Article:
2. Now add the chickpeas and the tahini. Process until you have a very smooth paste.
3. Thin with more iced water if you prefer a thinner consistency. Taste. Adjust seasoning. Add more lemon juice or garlic at this point. Transfer to your serving dish. Create a well in the centre for the beef. Cover and set aside.
Flash fry the beef
1. 10 minutes before you are ready to fry the beef, season it with all the dried seasoning powders and the salt.
2. Heat up the oil in a frying pan over medium high heat. Add the beef and fry quickly for 5 minutes or until the beef is almost no longer pink. Turn off the heat. Taste and adjust seasonings. Continue stir frying in the residual heat until meat is no longer pink.
1. Quickly transfer the meat, without the grease, into the well you had created for it in the dish of hummus.
2. Sprinkle the parsley. Drizzle the extra virgin olive oil and finally sprinkle over the chilli powder or sesame seeds.
3. You could serve them in individual portions (image above) with petite size flat bread as I did. It looks cute and makes a nice presentation.
Bottle the hummus and give them out as gifts or take them to a potluck party
One usually receives bottled jams and chutneys as gifts but hummus? Yes, they do make welcome gifts. No one has ever returned them back to me. Although I do check to make sure that they like hummus to begin with.
Swirls of super smooth buttery goodness.
Use hummus in a sandwich
For a vegetarian version: sandwich fried thick slabs of firm tofu that has been salted, then slather with hummus and strewn over some kabis or pickles of your choice and squirt some sweet chilli sauce. This sandwich has a good mix of textures and flavours.
For a non vegetarian version: sandwich Beef Kefta (Lebanese Meatballs – image on table of meze below) or any other kind of meatball or perhaps some sliced steak, slather over with hummus, shredded iceberg lettuce and some Tabasco sauce.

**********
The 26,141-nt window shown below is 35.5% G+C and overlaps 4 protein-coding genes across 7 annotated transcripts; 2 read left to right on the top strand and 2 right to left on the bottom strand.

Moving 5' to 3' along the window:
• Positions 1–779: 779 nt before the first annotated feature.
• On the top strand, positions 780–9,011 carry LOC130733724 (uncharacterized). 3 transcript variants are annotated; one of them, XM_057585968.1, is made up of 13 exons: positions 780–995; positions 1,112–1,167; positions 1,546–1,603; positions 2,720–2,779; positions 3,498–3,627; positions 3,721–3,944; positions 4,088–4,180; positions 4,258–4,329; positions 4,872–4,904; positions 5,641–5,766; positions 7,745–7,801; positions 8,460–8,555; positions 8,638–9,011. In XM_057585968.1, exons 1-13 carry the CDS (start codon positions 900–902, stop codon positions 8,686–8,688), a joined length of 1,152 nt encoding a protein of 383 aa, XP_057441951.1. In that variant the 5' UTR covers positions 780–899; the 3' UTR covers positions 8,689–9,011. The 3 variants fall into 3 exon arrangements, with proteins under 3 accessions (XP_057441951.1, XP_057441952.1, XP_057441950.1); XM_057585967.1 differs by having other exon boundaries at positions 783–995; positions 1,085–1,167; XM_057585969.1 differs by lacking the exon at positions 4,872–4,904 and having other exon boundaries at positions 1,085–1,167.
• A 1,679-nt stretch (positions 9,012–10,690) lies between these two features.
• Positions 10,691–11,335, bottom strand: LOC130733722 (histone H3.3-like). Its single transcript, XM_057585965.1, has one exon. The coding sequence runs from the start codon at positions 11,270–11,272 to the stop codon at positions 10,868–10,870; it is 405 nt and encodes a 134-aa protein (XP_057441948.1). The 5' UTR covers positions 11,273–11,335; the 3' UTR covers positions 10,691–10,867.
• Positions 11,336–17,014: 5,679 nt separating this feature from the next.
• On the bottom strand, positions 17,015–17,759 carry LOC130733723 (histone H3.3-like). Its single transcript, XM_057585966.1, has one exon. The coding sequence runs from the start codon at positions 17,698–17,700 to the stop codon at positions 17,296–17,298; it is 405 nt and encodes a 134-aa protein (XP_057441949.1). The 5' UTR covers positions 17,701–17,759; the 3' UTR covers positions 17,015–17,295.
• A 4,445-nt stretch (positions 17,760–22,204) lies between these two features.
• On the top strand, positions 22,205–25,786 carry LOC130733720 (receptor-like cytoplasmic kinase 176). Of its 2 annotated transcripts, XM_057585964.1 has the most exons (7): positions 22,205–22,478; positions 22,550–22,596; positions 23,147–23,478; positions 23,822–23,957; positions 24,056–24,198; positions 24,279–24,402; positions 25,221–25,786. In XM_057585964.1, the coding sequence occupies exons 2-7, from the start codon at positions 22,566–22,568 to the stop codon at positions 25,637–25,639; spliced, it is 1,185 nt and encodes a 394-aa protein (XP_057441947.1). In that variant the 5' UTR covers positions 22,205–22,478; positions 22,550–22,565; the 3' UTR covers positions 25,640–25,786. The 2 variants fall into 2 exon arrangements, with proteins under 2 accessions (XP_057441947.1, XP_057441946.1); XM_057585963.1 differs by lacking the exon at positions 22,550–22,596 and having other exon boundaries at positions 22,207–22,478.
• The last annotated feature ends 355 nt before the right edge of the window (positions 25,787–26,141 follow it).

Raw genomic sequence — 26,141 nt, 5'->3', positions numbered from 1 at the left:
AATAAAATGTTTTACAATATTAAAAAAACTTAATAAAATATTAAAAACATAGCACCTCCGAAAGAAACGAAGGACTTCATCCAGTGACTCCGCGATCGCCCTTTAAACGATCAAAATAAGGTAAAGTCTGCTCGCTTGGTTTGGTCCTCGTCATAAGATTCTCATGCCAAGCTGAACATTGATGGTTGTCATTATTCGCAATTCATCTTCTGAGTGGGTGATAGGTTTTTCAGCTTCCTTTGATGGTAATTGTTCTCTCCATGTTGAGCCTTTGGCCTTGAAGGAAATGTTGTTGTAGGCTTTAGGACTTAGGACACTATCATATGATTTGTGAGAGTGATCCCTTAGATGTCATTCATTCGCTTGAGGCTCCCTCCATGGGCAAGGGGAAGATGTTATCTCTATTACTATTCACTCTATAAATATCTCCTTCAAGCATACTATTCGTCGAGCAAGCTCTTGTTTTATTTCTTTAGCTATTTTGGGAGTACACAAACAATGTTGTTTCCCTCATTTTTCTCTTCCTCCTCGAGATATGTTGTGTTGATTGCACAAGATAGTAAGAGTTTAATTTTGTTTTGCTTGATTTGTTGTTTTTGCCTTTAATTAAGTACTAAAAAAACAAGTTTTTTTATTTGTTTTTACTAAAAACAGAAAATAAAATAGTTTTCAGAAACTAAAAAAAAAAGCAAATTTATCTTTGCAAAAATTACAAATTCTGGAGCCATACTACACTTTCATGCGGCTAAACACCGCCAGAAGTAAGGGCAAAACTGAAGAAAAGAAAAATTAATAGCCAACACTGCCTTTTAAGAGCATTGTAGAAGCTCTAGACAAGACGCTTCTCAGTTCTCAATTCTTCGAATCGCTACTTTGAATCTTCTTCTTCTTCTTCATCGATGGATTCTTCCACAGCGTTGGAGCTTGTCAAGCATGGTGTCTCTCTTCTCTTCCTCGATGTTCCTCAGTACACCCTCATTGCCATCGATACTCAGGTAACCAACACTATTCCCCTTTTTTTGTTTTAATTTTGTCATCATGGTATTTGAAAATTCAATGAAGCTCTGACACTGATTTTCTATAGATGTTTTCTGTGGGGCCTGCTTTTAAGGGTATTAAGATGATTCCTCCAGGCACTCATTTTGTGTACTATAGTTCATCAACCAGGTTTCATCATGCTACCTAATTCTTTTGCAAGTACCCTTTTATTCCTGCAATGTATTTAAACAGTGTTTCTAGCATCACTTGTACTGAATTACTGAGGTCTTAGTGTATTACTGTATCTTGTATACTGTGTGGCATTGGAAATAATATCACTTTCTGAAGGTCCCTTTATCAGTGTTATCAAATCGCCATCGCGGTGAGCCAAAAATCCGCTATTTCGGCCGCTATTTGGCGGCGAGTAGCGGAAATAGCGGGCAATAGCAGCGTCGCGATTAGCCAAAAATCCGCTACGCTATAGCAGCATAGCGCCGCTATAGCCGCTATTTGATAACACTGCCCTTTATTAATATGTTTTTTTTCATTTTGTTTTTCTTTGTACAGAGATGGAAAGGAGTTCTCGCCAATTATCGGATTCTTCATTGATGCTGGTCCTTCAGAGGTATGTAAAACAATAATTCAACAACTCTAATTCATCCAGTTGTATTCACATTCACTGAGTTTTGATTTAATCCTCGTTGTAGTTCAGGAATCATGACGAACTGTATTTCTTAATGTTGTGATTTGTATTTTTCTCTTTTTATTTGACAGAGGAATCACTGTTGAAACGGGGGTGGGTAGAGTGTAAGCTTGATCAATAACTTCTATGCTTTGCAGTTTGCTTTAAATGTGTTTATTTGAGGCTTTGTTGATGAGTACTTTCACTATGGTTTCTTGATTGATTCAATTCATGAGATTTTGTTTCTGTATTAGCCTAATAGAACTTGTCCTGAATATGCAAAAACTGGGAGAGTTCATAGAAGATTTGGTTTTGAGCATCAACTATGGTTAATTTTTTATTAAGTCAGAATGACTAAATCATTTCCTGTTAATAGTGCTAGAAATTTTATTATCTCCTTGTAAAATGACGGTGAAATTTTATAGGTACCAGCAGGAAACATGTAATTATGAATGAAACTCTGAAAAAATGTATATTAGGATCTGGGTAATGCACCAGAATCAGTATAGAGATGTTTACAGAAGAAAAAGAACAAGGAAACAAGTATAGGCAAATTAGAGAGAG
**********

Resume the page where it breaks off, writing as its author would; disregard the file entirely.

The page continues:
WHAT’S COMING UP NEXT?
A Moroccan inspired, Radish, Bell Pepper and Mint Salad. It goes particularly well with grilled meats. In fact, I have dressed a plateful of thinly sliced angus beef steaks with this salad. It can then be served as a main or side course.
To recap, this post is part of my series on Meze, A Selection of Wonderful Little Bites. I love the year-end period. Things start to wind down and people seem more relaxed. The shops will be dressed up. There will be lots of tinsel bling in town and food that I only get to see during the festive period start reappearing on the shelves. This is also the time of the year when kitchens invariably get busier. With that in mind, I thought it would be useful to post some recipes for pre-dinner bites that you could consider for your upcoming parties.
Here is a picture of my recent meze party. There was a delicious array of food to choose from and good home baked bread too. We didn’t need and would not have had space for a main course. A lot of these dishes can be made in advanced and that will free you some what on the day of the party from spending too much time in the kitchen. No one wants to be slogging away over a pot in a humid kitchen in their party gown!
To find out the names of and the recipes for the meze I served, please refer to the picture below.
Zaalouk – Moroccan Roasted Eggplants and Tomatoes;
Kabis – Lebanese Pickled Turnips and Beets;
Moroccan inspired Radish, Bell Peppers and Mint Salad;
Flash Fried Sweet Mini Bell Peppers.
Greek inspired Shrimp with Tomatoes and Feta;
Hummus with Spiced Angus Beef Slices;
Beef Kafta – Lebanese inspired Meatballs.
Labneh – Lebanese Drained Yogurt Drizzled With Extra Virgin Olive Oil And Clover Honey;
Moroccan inspired Roasted Green Bell Peppers and Tomatoes With Olives;
Fresh Figs With Peppered Ricotta.